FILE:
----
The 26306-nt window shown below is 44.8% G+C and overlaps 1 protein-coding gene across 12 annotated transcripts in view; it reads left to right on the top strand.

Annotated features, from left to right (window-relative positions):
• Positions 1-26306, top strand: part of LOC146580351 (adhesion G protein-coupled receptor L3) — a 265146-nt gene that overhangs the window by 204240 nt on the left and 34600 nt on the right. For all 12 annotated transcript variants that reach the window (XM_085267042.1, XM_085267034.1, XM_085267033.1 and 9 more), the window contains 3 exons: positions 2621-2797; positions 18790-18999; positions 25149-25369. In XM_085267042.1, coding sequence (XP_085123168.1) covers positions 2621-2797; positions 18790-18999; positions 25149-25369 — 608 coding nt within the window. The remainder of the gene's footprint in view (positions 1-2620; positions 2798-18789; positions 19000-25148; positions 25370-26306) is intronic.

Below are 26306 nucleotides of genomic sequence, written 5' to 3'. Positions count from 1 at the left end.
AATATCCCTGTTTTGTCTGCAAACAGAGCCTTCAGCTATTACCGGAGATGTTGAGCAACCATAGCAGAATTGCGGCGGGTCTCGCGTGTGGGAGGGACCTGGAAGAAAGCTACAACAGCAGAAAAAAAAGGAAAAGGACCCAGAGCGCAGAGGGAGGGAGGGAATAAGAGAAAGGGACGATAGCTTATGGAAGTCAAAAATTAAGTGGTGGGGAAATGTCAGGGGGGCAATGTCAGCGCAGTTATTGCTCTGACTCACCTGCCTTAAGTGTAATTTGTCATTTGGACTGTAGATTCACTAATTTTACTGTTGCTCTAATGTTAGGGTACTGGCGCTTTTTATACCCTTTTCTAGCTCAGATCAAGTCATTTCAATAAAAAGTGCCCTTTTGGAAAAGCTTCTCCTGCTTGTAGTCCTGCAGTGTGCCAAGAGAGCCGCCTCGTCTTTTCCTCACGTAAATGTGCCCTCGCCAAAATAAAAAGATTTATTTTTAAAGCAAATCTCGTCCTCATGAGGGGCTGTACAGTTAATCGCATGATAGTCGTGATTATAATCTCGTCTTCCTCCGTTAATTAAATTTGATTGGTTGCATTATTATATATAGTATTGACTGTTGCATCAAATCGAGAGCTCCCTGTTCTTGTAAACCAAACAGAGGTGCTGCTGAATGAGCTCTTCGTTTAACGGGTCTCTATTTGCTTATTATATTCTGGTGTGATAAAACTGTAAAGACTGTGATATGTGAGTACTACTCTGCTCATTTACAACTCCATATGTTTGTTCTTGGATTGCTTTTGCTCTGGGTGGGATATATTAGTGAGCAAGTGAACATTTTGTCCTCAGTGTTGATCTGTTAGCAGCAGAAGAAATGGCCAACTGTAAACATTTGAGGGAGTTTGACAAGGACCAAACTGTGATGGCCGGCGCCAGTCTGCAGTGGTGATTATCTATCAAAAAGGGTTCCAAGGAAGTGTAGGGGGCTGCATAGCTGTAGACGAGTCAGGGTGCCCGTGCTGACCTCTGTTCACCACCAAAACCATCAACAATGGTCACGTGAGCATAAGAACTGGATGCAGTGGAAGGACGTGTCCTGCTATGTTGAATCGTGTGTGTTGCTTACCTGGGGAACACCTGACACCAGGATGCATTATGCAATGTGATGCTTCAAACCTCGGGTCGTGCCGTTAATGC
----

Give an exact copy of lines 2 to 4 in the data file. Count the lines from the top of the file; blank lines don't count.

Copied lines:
Annotated features, from left to right (window-relative positions):
• Positions 1-26306, top strand: part of LOC146580351 (adhesion G protein-coupled receptor L3) — a 265146-nt gene that overhangs the window by 204240 nt on the left and 34600 nt on the right. For all 12 annotated transcript variants that reach the window (XM_085267042.1, XM_085267034.1, XM_085267033.1 and 9 more), the window contains 3 exons: positions 2621-2797; positions 18790-18999; positions 25149-25369. In XM_085267042.1, coding sequence (XP_085123168.1) covers positions 2621-2797; positions 18790-18999; positions 25149-25369 — 608 coding nt within the window. The remainder of the gene's footprint in view (positions 1-2620; positions 2798-18789; positions 19000-25148; positions 25370-26306) is intronic.

Below are 26306 nucleotides of genomic sequence, written 5' to 3'. Positions count from 1 at the left end.